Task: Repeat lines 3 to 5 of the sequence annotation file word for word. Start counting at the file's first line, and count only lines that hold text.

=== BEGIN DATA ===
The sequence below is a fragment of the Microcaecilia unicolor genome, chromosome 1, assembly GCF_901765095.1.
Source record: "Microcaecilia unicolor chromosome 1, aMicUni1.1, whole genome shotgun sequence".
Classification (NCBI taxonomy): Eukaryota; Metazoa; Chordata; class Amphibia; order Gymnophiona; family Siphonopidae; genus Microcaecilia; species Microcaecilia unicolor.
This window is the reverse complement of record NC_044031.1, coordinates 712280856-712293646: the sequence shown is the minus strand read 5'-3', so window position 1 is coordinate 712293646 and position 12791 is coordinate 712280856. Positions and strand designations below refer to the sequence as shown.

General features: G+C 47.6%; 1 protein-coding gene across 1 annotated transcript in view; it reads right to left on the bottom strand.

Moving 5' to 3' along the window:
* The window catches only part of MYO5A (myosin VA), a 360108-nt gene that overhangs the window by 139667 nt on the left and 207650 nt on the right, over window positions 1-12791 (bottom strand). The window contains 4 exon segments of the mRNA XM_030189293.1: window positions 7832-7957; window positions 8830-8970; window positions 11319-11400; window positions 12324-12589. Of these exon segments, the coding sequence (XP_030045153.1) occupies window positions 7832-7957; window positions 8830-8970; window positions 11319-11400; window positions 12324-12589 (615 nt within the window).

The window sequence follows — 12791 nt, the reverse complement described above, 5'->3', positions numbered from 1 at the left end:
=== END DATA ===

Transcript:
Classification (NCBI taxonomy): Eukaryota; Metazoa; Chordata; class Amphibia; order Gymnophiona; family Siphonopidae; genus Microcaecilia; species Microcaecilia unicolor.
This window is the reverse complement of record NC_044031.1, coordinates 712280856-712293646: the sequence shown is the minus strand read 5'-3', so window position 1 is coordinate 712293646 and position 12791 is coordinate 712280856. Positions and strand designations below refer to the sequence as shown.

General features: G+C 47.6%; 1 protein-coding gene across 1 annotated transcript in view; it reads right to left on the bottom strand.